never send to know for whom the bells tolls;


When a leper walked abroad, in a town or a village, in both mediaeval times and much closer to the present day, they carried a bell. Some believe that the bell’s ring was to warn those in the leper’s path that the dread disease was near, and to evacuate from the carrier’s path. Others propose that because leprosy affects the speech centres just as much as the scabrous lumps and hideous disfigurements, the bell rings were used to state that the leper wished either service or help, and the appropriate prophylactic measures be adopted; such as a the breaking of a used plate or cup, or a mask over the mouth and nose. Whether the bell was for warning or as a signal for help, most believe that the systems evolved from religious leaders who, driven by compassion for their fellow man, organised the bell as a device to bring the sufferer into even a limited contact with their worried but sympathetic neighbours.

So when the Sierra Leone and EU leaders announced, to both a reverse count-down at the stroke of midnight along with the no-doubt usual ululations from the native population, the news that Sierra Leone was Ebola free, there weren’t many comments thanking Great Britain’s massive contribution to that happy state. From the arrival of RFA Argus with Army and Marines on board, the total of over 800 military and medical people have built six complete hospital treatment-centres, staffed them, treated all who were brought from the bush, villages and towns alike with precision, care and efficiency, and saved an entire Nation from disaster. And the thanks we get? Not one sentence from any local politician mentioning the sacrifice, the bravery, the devotion to duty of the British military medical teams, the helicopter crews and the maintenance teams aboard RFA Argus who, together, broke the epidemic, trained the locals from base zero, and delivered a Nation from a disease with a death rate approaching eighty percent.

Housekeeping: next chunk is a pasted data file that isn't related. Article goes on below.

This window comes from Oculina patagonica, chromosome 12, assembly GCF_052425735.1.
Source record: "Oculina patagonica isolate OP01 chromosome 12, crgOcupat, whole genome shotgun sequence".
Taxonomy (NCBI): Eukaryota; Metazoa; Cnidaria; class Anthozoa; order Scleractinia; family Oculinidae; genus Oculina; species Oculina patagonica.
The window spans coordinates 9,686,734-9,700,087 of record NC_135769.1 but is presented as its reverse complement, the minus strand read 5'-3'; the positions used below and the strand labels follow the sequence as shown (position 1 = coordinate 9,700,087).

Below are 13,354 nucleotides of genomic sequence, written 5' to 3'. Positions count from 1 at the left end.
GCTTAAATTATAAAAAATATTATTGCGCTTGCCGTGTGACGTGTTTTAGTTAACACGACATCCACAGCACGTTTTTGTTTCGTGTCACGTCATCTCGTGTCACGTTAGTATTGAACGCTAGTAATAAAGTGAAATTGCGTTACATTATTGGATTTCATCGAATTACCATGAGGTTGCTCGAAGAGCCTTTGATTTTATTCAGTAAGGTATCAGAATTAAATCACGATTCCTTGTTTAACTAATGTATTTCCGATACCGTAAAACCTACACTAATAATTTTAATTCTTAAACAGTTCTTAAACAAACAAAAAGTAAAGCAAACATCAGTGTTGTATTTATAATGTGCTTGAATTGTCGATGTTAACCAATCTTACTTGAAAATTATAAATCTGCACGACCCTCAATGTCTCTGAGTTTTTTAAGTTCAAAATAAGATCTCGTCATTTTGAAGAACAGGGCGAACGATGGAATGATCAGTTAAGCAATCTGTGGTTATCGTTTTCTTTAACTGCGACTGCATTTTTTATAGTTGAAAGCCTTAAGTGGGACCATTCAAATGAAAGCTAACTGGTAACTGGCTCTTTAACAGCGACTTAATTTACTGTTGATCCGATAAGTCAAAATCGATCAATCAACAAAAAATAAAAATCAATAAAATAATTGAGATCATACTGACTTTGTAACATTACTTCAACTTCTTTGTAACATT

And as we were talking about lepers and warnings, I propose that when ‘Nurse Pauline Cafferkey’ is eventually released from the London hospital where she is at present recovering from Ebola generated meningitis, and returns to Scotland, she is forced to wear a big bell around her stupid silly neck; so as to warn anyone within a hundred yards that a really thick, self-promoting clown is in the immediate vicinity!

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